Bockscar: Wikis


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Bockscar nose art: the "fat man" silhouettes represent four pumpkin bomb missions (black) and the atomic bomb drop on Nagasaki (a red symbol, fourth in the line of five symbols)

Bockscar, sometimes called Bock's Car or Bocks Car, is the name of the United States Army Air Forces B-29 bomber that dropped the "Fat Man" nuclear weapon over Nagasaki on 9 August 1945, the second atomic weapon used against Japan.

The name painted on the aircraft after the mission is a pun on "boxcar" after the name of its aircraft commander, Captain Frederick C. Bock.[1]


Atomic bomb mission

Bockscar was flown on that day by the crew of another B-29, The Great Artiste, and was commanded by Major Charles W. Sweeney, commander of the 509th Composite Group's[2] only bomber squadron, the 393d. The plane was copiloted by Captain Charles Albury.[3] The Great Artiste, which was the assigned aircraft of the crew with whom Sweeney most often flew, was slotted in preliminary planning to drop the second bomb, but it had been fitted with observation instruments for the Hiroshima mission.[4]

Bockscar had been flown by Sweeney and crew C-15 in three test drop rehearsals of inert "Fat Man" assemblies in the eight days leading up to the second mission, including the final rehearsal the day before.[5] Rather than move the instrumentation from The Great Artiste to Bockscar, a complex and time-consuming process, the crews of The Great Artiste and Bockscar switched planes. The result was that the bomb was dropped by Bockscar, flown by the crew C-15 of The Great Artiste.[4]

There was confusion over the name of the plane because an initial eyewitness account by reporter William L. Laurence of the New York Times said that the second bomb had been dropped from The Great Artiste.[6] Laurence, who accompanied the mission as part of Bock's crew, had interviewed Sweeney and his crew in depth and was aware that they referred to their airplane as The Great Artiste. Except for Enola Gay, none of the 393rd's B-29s had yet had names painted on the noses, and unaware of the switch in aircraft, Laurence assumed victor 77 was The Great Artiste.[7]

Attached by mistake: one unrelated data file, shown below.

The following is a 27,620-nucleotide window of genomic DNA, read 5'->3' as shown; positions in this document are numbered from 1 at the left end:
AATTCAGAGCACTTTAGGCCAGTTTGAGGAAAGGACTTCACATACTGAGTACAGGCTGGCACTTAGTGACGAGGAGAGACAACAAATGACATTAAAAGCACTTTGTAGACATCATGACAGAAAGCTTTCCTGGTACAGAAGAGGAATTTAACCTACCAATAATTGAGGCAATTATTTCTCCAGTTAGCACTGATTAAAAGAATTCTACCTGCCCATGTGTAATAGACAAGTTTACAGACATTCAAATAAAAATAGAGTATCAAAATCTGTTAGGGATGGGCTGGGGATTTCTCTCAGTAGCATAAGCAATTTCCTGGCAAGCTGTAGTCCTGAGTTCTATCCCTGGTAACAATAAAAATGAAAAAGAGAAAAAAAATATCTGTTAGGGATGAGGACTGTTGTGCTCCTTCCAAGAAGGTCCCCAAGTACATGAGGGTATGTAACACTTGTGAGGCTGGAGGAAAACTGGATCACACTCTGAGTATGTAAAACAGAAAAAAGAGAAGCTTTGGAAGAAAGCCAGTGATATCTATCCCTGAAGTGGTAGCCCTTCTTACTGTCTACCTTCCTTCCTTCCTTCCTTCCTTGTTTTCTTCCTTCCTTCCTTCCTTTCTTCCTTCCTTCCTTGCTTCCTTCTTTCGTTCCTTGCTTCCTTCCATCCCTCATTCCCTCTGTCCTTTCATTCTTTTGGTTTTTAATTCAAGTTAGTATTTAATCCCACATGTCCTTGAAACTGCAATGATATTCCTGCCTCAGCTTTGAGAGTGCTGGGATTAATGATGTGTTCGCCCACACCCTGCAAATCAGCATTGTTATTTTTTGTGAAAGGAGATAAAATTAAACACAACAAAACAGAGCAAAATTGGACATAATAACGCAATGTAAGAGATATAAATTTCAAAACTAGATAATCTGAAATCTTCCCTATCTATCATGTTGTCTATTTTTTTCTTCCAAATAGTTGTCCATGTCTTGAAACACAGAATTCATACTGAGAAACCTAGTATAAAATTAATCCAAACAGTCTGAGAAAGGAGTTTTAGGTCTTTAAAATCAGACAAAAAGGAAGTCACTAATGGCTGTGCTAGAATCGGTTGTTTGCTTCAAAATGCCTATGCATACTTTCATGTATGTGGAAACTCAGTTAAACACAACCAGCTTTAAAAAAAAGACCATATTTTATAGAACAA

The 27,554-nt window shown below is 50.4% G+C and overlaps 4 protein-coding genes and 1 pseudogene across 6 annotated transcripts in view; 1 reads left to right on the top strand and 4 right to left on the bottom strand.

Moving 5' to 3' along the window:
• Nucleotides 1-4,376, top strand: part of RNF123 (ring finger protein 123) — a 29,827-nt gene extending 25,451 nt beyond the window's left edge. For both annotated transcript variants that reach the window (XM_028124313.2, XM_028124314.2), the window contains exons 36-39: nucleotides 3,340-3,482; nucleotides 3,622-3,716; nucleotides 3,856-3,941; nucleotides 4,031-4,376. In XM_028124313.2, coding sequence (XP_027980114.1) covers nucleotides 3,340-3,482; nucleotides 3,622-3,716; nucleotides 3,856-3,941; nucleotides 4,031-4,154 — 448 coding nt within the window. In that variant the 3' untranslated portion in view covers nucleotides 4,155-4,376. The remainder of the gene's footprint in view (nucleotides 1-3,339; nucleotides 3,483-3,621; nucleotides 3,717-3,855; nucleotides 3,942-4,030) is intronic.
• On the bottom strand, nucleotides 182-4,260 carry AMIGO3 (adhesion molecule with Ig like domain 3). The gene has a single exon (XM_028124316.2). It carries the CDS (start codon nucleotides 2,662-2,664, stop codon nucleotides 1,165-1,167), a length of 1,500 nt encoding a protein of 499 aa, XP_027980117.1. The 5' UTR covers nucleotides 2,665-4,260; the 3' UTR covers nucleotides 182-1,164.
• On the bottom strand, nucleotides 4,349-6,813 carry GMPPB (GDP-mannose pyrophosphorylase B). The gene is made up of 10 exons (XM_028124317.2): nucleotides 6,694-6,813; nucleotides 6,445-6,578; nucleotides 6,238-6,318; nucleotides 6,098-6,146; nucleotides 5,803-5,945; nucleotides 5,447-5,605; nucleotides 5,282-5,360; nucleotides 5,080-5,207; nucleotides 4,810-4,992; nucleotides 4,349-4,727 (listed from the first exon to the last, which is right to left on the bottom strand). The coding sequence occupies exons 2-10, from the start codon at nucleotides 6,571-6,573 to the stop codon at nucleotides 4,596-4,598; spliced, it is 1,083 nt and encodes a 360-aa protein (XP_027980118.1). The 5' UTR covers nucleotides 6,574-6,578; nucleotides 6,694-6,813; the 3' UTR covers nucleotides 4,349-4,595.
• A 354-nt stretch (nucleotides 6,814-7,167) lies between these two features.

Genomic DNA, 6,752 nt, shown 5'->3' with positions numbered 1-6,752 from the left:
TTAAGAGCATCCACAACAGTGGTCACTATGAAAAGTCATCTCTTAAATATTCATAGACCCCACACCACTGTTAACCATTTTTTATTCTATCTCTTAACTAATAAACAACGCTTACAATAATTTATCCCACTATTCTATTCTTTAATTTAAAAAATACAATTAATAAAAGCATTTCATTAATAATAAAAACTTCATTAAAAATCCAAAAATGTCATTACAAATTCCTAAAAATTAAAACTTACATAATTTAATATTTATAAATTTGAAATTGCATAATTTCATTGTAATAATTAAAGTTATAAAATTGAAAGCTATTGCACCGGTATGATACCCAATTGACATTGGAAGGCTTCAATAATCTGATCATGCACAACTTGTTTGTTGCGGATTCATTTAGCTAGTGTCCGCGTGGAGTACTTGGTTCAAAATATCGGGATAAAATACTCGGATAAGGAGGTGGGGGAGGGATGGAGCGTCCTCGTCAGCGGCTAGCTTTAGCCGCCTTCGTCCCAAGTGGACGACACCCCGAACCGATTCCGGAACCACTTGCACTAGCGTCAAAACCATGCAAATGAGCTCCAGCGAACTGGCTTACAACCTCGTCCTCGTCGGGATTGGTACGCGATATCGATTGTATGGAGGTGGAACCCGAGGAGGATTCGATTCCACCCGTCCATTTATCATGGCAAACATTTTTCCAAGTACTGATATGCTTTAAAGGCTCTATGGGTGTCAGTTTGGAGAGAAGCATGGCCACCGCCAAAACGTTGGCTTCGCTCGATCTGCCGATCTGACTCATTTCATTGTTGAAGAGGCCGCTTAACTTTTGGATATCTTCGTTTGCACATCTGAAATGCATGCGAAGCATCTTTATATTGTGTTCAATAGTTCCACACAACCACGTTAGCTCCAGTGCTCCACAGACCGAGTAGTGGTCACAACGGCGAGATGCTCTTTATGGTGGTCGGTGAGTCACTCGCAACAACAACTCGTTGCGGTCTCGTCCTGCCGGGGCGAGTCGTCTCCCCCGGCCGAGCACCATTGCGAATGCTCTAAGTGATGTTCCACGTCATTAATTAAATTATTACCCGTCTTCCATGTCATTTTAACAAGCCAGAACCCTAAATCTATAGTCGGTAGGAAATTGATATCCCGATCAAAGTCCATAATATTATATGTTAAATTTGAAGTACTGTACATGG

Kokura was the primary target, but when Bockscar arrived at its rendezvous point off the coast of Japan the third aircraft of its flight (the photo ship Big Stink) was not present. After fruitlessly waiting 40 minutes, Sweeney and Bock proceeded to Kokura but found it obscured by clouds. Sweeney had orders to drop the atomic bomb visually if possible, and after three unsuccessful passes over Kokura, conferred with weaponeer Commander Frederick Ashworth (USN). They agreed to strike the secondary target, Nagasaki.[8]

A combination of factors including confusion about a malfunctioning transfer pump made fuel consumption a critical factor. Ashworth did not want to be forced to dump the bomb into the sea and decided to make a radar bombing run if necessary.[9] However, enough of an opening appeared in the cloud cover to allow Bombardier Kermit Beahan to confirm Nagasaki and the bomb was dropped, with ground zero being about 3/4 mile from the planned aiming point. This combined with Nagasaki's position on the foothills (as opposed to Hiroshima's mostly flat terrain) resulted in lower overall casualties than in Hiroshima, with much of the blast confined in the Urakami Valley.[10]